I just didn't get the story the film was telling. It was just self-obsessed white people problems: the musical, and I left annoyed with them.

 

So whilst I like the singing and dancing and clothes and sets and stuff, I didn't rate the story much.

 

  Reveal hidden contents

Like, so they're both struggling poor artists, and get together. Then he puts all his dreams and plans on hold so he can support her both financially and psychologically to get the right exposure to get her break. And then she dumps him to do that, and that's just fine, and he carries on with his dream. Despite that they both supposedly love each other forever.

 

I've only just watched this last night, but I must say my reading of it, and particularly the ending, is different to yours.

Spoiler

Their separation was not brought about by her "dumping" him as you put it, but by him telling her she'd have to put everything into her career and that there was no time for them. It was pretty clear that he wasn't prepared to even try and make it work.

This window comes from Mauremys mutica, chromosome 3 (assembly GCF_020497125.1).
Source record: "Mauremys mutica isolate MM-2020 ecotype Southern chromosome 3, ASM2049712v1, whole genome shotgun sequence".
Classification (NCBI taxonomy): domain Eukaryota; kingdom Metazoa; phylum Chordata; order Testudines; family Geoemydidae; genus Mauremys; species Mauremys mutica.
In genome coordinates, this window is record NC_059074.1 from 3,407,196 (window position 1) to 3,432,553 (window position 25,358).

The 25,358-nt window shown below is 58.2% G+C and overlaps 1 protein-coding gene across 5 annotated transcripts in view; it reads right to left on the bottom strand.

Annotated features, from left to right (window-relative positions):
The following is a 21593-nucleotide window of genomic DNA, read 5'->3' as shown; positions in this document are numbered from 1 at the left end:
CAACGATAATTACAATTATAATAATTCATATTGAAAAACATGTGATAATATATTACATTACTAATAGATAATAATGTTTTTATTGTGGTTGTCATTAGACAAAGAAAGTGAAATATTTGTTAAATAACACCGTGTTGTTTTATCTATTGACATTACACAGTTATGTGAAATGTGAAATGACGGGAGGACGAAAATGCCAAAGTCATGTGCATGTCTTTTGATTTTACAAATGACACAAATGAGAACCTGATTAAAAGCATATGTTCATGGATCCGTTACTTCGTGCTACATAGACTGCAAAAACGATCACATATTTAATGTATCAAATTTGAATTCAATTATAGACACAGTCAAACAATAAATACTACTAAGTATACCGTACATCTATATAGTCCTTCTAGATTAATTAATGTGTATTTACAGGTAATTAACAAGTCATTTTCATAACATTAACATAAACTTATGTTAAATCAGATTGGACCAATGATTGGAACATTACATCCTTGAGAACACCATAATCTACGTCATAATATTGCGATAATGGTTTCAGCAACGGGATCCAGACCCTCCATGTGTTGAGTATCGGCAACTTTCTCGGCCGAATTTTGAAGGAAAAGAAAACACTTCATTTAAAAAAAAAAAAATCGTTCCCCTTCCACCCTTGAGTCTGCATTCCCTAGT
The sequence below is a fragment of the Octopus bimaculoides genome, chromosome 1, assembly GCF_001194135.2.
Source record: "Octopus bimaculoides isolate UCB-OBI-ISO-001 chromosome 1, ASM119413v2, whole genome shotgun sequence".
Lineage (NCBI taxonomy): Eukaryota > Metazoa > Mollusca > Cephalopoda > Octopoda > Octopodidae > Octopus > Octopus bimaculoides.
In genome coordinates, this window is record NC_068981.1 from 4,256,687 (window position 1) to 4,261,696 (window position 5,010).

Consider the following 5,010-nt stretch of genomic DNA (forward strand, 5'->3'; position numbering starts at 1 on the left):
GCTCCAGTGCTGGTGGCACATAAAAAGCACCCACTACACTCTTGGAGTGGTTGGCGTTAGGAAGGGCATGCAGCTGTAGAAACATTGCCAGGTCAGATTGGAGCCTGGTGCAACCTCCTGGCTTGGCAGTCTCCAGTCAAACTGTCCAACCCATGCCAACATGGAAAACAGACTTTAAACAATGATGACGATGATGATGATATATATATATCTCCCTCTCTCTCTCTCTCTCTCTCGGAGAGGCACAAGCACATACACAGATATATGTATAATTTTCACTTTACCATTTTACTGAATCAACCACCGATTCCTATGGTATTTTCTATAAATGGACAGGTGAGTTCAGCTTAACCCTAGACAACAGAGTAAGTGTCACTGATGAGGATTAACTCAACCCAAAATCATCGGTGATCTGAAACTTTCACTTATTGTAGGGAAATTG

The flashback ending makes even more sense viewed that way. It's not his recollection and interpretation of events, or a shared one, but hers. We know this because of one key scene which they didn't share together - the husband, child and nanny.

 

After all, she did manage to follow her dreams and balance a successful career with a committed relationship, and in a relatively short space of time. 

 

The line that keeps ringing in my ears is "Hollywood worships everything but values nothing"

 That criticism could be aimed at Seb who was stuck in the past, not fully able to embrace and enjoy the present. 

 

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I still weep that people in this thread said that the musical number at the end should have been cut. It's both the best part and the emotional climax of the entire movie FFS!

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Yes, I saw this recently and thought it was pretty decent, it’s a nice flick.

 

I have noticed, however, with something approaching an incandescent rage, that frothy young upstart @Treble is claiming it is a better film than The Umbrellas of Cherbourg!!!

 

However, that was a year ago, so he has no doubt since reconsidered and made amends for his heinous crime.